The third gate period is rather difficult to untangle but the wide passage was maintained and there is evidence of the replacement of timbers. This phase is best correlated with the first addition to the rampart (rampart 2).

The fourth period represents a complete remodelling, with the new double gate set well back in the entrance passage which was lengthened at the time. Two inner posts define the corners of the inner entrance courtyard. These, together with the gate posts themselves, may have supported a tower or raised platform above the gate to provide better protection as well as to impress the visitor with its dominating grandeur. The new, imposing gatehouse, set back at the end of an entrance passage, would be very much in keeping with the scale of the outer defensive works carried out at this time.

The fifth gate period saw the instigation of an even grander scheme and is best correlated with the large-scale refurbishment of the rampart (rampart 3) . The length of the entrance passage was dramatically increased by filling in the ends of the ditches and building forward-projecting earthworks out over them for a considerable distance to create a curved approach 50m (160ft) in length flanked throughout by near vertical dry walling of flint blocks.

At the head of the passage was a single gate 3m (10ft) wide. The construction of the inner hornworks created a defensive weakness in that they could be easily outflanked. To obviate this, work began on a pair of outer hornworks projecting forward from the fort ditch, to contain the entire inner gate and the space around it in claw-like pincers. The project was, however, abandoned in a partially completed state and the half-constructed outer hornwork banks were exposed for some time to the weather.

Gate period 6 saw the completion of the project more or less as planned but with the inner gate redesigned to become a dual carriageway with a gallery or tower above. There seems to have been a change of plan before the gate was finally completed. It remained in use for some while before it was burnt to the ground (period 6c).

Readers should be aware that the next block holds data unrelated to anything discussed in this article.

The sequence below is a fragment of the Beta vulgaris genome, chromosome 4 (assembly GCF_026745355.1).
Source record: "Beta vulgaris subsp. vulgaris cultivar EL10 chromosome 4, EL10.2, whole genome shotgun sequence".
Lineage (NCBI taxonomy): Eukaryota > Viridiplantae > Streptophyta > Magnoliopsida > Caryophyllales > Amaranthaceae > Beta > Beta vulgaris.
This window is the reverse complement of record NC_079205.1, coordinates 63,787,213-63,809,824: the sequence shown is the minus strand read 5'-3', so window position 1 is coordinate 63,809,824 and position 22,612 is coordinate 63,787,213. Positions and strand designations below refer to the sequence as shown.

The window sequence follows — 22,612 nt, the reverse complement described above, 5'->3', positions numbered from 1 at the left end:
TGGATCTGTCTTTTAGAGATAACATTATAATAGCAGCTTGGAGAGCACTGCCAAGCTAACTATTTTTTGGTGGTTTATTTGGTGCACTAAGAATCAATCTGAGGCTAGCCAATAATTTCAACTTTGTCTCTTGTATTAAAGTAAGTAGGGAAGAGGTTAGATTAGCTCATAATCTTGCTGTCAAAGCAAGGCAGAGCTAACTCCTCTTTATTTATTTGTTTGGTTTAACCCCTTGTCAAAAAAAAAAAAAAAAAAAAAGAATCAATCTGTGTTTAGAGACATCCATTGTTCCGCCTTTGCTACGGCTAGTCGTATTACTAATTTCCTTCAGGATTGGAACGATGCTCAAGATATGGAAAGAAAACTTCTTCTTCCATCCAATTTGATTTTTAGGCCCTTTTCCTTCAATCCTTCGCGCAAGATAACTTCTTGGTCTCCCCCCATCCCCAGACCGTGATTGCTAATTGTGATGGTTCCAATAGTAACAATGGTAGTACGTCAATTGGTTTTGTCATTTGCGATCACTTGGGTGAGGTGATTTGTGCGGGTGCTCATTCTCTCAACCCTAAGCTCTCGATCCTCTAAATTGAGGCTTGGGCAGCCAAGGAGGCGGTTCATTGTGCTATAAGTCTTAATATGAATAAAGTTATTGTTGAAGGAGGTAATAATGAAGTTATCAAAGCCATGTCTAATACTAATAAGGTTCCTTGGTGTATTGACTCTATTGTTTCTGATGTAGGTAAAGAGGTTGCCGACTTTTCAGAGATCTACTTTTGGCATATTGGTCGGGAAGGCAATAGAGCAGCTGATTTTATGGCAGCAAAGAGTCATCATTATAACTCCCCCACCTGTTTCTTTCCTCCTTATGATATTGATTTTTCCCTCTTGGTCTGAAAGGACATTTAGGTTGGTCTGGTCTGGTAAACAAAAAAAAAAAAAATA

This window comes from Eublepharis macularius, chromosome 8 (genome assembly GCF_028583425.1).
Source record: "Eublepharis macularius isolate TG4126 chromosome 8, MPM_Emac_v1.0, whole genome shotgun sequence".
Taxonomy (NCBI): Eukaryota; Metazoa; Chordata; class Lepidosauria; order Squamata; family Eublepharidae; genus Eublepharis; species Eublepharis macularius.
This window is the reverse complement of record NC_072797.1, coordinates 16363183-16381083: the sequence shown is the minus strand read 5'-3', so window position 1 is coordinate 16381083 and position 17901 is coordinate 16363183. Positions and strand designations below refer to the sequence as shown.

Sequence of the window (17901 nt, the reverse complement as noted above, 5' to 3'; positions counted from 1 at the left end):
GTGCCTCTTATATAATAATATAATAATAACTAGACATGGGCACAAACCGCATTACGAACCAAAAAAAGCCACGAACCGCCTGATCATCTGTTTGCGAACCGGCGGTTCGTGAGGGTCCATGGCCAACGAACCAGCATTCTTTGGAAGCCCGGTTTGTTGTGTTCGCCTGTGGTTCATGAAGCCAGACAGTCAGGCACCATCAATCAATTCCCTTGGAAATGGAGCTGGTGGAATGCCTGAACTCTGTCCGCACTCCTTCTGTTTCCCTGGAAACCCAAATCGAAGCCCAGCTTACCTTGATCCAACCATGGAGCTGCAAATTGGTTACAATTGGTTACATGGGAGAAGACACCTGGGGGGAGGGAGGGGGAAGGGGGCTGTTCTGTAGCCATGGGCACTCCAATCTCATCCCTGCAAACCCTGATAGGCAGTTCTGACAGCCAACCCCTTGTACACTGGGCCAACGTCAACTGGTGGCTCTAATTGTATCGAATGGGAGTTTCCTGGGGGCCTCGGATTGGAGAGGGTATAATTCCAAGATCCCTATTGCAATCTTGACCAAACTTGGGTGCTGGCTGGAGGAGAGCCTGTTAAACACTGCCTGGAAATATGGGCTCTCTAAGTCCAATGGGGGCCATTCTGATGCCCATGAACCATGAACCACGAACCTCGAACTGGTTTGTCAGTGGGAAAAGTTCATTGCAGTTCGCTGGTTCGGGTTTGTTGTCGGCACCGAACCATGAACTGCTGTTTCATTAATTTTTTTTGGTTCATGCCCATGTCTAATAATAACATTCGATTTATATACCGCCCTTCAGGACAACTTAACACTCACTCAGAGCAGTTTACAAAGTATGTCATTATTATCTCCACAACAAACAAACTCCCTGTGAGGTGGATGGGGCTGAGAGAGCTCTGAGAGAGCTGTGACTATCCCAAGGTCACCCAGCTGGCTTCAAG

The fire did not mark the total end of occupation, for traffic continued to flow into the fort and the road surface eroded into an even deeper hollow which scored through the now-defunct gate post-holes of the period 6 gate. At one stage, in order to arrest wear, the road surface was metalled with pebbles. This last phase is called gate period 7.

This brief summary is intended to give some idea of the complexity of the east entrance. How it functioned defensively is a matter for more detailed consideration in the next chapter.

The blocked south-western entrance was only partially examined, but sufficiently to enable the sequence to be established. Here it was possible to show that the initial gate, contemporary with the first ran1.part, was comparatively simple but it seems to have been rebuilt as a dual carriageway contemporary with rampart period 2. The particular interest of this gate is that it was provided at this stage with outer hornworks flanking the approach road (image 09).

Such elaboration is rare elsewhere in Britain at that time. The entrance seems to have declined in use until it was finally blocked when the rampart was refurbished in rampart period 3. At this time the entrance gap was filled with tons of rubble and soil and the causeway between the ditch ends was cut completely away (image 10). Only the hornworks beyond remained as a reminder of the former elaboration of the early entrance.